You can calculate the IRR manually using this formula above. However, owing to its complex calculation process, there are chances of inaccurate results with manual calculations. To avoid such a scenario, you may opt for IRR calculating software available online or use MS Excel for accurate results.

So, what do these calculations indicate?

As stated earlier, IRR helps companies to understand the worth of a project by calculating their future gains. Therefore, if the IRR value is high, it means that the project is good for that company. On the other hand, a low IRR predicts that the project might bring minimal or slow growth.

Also, IRR helps to understand the estimated value of a project based on potential gains and expenditures.

## What Is CAGR?

Compound Annual Growth Rate (CAGR) calculates your total earnings on all your investments during a year at a specific interval. This is the average rate at which your investment grows in value in a year. Parameters like the company’s performance over a given period, earnings, sales, and revenue are a few of the factors that help determine a company’s CAGR.

CAGR provides a better understanding of returns compared to absolute years. It tells you how much your investment has grown on an annual basis regardless of its yearly returns. It is also called annualised returns and is one of the most common metrics used to measure mutual fund performance.

As investments do not grow uniformly every year, CAGR offers a fund’s average earnings during a stipulated period. CAGR serves only representational purposes to demonstrate how much your investments have grown at the same rate every year.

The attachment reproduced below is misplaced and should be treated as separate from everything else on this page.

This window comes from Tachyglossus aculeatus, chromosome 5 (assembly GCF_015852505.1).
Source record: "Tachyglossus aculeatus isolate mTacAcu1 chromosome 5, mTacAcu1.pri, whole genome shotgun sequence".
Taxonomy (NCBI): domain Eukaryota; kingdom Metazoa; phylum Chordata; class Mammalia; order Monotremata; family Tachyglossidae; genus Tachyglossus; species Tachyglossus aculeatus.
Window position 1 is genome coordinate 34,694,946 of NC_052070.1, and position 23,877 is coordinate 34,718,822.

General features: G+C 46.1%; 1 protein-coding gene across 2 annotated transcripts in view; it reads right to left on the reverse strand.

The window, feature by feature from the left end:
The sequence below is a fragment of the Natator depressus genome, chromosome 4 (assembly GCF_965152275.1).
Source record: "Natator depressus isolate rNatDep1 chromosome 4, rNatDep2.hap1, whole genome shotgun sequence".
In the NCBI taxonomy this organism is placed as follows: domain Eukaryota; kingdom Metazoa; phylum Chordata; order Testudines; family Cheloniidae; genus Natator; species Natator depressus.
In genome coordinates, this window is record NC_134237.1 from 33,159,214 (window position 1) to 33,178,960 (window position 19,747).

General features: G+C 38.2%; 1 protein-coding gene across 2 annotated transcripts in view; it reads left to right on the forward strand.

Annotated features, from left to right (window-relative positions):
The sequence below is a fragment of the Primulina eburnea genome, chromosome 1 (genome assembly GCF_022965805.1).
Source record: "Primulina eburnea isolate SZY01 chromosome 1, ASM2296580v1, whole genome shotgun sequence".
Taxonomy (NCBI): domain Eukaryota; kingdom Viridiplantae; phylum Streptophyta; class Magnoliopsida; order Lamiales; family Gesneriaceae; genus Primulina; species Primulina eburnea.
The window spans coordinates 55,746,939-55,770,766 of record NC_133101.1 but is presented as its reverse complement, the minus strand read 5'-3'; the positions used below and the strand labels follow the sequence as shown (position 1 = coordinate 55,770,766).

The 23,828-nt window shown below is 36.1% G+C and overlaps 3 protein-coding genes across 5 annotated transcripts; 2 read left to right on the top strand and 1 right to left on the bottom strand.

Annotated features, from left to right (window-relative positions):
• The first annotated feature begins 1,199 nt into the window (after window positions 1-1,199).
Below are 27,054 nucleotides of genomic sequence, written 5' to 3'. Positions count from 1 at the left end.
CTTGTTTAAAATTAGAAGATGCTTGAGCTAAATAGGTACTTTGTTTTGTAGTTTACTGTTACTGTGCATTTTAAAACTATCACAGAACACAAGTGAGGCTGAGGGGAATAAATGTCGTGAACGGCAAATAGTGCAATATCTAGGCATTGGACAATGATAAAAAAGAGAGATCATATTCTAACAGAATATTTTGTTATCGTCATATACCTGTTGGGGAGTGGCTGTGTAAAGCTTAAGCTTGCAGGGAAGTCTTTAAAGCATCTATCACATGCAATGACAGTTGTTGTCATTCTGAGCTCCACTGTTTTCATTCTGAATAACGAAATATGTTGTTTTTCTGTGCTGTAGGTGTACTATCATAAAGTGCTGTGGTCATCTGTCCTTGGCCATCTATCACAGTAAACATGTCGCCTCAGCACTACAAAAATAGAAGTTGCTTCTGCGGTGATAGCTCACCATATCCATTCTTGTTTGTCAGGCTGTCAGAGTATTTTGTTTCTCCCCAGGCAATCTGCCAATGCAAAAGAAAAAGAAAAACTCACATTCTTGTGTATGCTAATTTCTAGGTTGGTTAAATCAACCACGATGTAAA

## What Is the Formula of CAGR and Its Calculation?

You can calculate the CAGR of your investments using the formula below.

CAGR= (End value/ beginning value) ^1/n -1)

Here, n is the investment period.

Let’s understand this calculation using a simple example. For instance, Aneesa invests ₹1,000 in XYZ fund for 3 years. Although her NAV was the same for the 1st year, it changed to ₹1,100 in the second year. As the NAV matured in the third year, the value became ₹1,300.

So what will be CAGR growth as per the formula above?

CAGR = (1,300/1,000) ^1/3 -1

= 0.0913, which is 9.13%

This highlights that the NAV of XYZ fund rose at a CAGR of 9.13%

You can calculate CAGR using this formula manually. However, manual calculations might not provide accurate results and can also seem time-consuming. Therefore you can use online calculators or software like MS Excel to calculate CAGR instantly.

## What Are the Differences between XIRR, IRR and CAGR?

The table below compares the differences between XIRR, IRR and CAGR:

## Final Word

This blog has explained XIRR, IRR and CAGR and the differences between them. As a complicated concept, you may find calculating these manually can be time-consuming. Therefore, consider using the built-in formulas from Microsoft Excel and online returns calculators to easily calculate these values. Using CAGR, IRR and XIRR, you can accurately compare the performance of your investments.

### What are the advantages of CAGR?

CAGR is easy to calculate and understand. It can be used to compare different investments for a given period. It also offers a uniform rate of return and you can use CAGR to assess business products, divisions and segments’ performances.

### What are the disadvantages of IRR?

IRR assumes that all cash flows occur at the same interest rates and does not consider the investment period. The same calculation can provide multiple IRRs for the same investments. For IRR, you also need to assume a constant rate of return throughout the investment period which is practically not feasible.

### What is Net Present Value (NPV)?

Net Present Value (NPV) is the difference between the values of current and future cash flows. It is used to determine if the financial gains from a certain project will be more than today’s investment. The formula to calculate NPV is (Cash flow/ Discount rate or IRR)/ 1^n. Anuj is an investment professional with a demonstrated history of working in Debt Capital Markets. He has completed his B.Com (Hons) in St. Xavier’s College, Kolkata and holds PGDM (Finance) degree from GIM. He is currently working as Investments Principal at Wint Wealth. He has been working in the debt capital market space for the past 4+ years and is also an NISM certified mutual fund expert.